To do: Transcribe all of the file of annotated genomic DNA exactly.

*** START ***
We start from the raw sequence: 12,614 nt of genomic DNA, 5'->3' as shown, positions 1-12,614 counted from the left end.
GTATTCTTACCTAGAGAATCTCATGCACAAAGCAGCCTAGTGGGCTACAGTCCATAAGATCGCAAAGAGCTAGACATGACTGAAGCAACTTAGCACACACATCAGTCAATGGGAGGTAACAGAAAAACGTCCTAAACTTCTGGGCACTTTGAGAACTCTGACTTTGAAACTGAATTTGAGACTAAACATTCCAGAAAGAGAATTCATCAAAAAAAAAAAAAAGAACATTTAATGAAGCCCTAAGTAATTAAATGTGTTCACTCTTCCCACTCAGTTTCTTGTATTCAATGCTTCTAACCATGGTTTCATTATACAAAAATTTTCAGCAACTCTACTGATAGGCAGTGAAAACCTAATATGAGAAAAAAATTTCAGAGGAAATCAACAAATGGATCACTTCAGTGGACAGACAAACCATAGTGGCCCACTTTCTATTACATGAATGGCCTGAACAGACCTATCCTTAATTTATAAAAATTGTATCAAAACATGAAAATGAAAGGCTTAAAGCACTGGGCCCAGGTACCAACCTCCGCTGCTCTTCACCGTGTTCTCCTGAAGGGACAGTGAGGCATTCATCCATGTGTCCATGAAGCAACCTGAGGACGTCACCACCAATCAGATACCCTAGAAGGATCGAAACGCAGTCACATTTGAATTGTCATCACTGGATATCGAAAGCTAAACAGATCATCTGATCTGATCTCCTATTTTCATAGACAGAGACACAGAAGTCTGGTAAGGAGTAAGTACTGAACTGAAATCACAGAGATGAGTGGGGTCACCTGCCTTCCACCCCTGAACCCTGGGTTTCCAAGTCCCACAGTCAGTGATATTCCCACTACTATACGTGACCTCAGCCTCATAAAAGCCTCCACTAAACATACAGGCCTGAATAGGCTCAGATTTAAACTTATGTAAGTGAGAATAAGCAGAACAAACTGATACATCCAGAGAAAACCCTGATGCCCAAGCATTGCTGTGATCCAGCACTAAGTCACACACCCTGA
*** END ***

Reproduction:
We start from the raw sequence: 12,614 nt of genomic DNA, 5'->3' as shown, positions 1-12,614 counted from the left end.
GTATTCTTACCTAGAGAATCTCATGCACAAAGCAGCCTAGTGGGCTACAGTCCATAAGATCGCAAAGAGCTAGACATGACTGAAGCAACTTAGCACACACATCAGTCAATGGGAGGTAACAGAAAAACGTCCTAAACTTCTGGGCACTTTGAGAACTCTGACTTTGAAACTGAATTTGAGACTAAACATTCCAGAAAGAGAATTCATCAAAAAAAAAAAAAAGAACATTTAATGAAGCCCTAAGTAATTAAATGTGTTCACTCTTCCCACTCAGTTTCTTGTATTCAATGCTTCTAACCATGGTTTCATTATACAAAAATTTTCAGCAACTCTACTGATAGGCAGTGAAAACCTAATATGAGAAAAAAATTTCAGAGGAAATCAACAAATGGATCACTTCAGTGGACAGACAAACCATAGTGGCCCACTTTCTATTACATGAATGGCCTGAACAGACCTATCCTTAATTTATAAAAATTGTATCAAAACATGAAAATGAAAGGCTTAAAGCACTGGGCCCAGGTACCAACCTCCGCTGCTCTTCACCGTGTTCTCCTGAAGGGACAGTGAGGCATTCATCCATGTGTCCATGAAGCAACCTGAGGACGTCACCACCAATCAGATACCCTAGAAGGATCGAAACGCAGTCACATTTGAATTGTCATCACTGGATATCGAAAGCTAAACAGATCATCTGATCTGATCTCCTATTTTCATAGACAGAGACACAGAAGTCTGGTAAGGAGTAAGTACTGAACTGAAATCACAGAGATGAGTGGGGTCACCTGCCTTCCACCCCTGAACCCTGGGTTTCCAAGTCCCACAGTCAGTGATATTCCCACTACTATACGTGACCTCAGCCTCATAAAAGCCTCCACTAAACATACAGGCCTGAATAGGCTCAGATTTAAACTTATGTAAGTGAGAATAAGCAGAACAAACTGATACATCCAGAGAAAACCCTGATGCCCAAGCATTGCTGTGATCCAGCACTAAGTCACACACCCTGA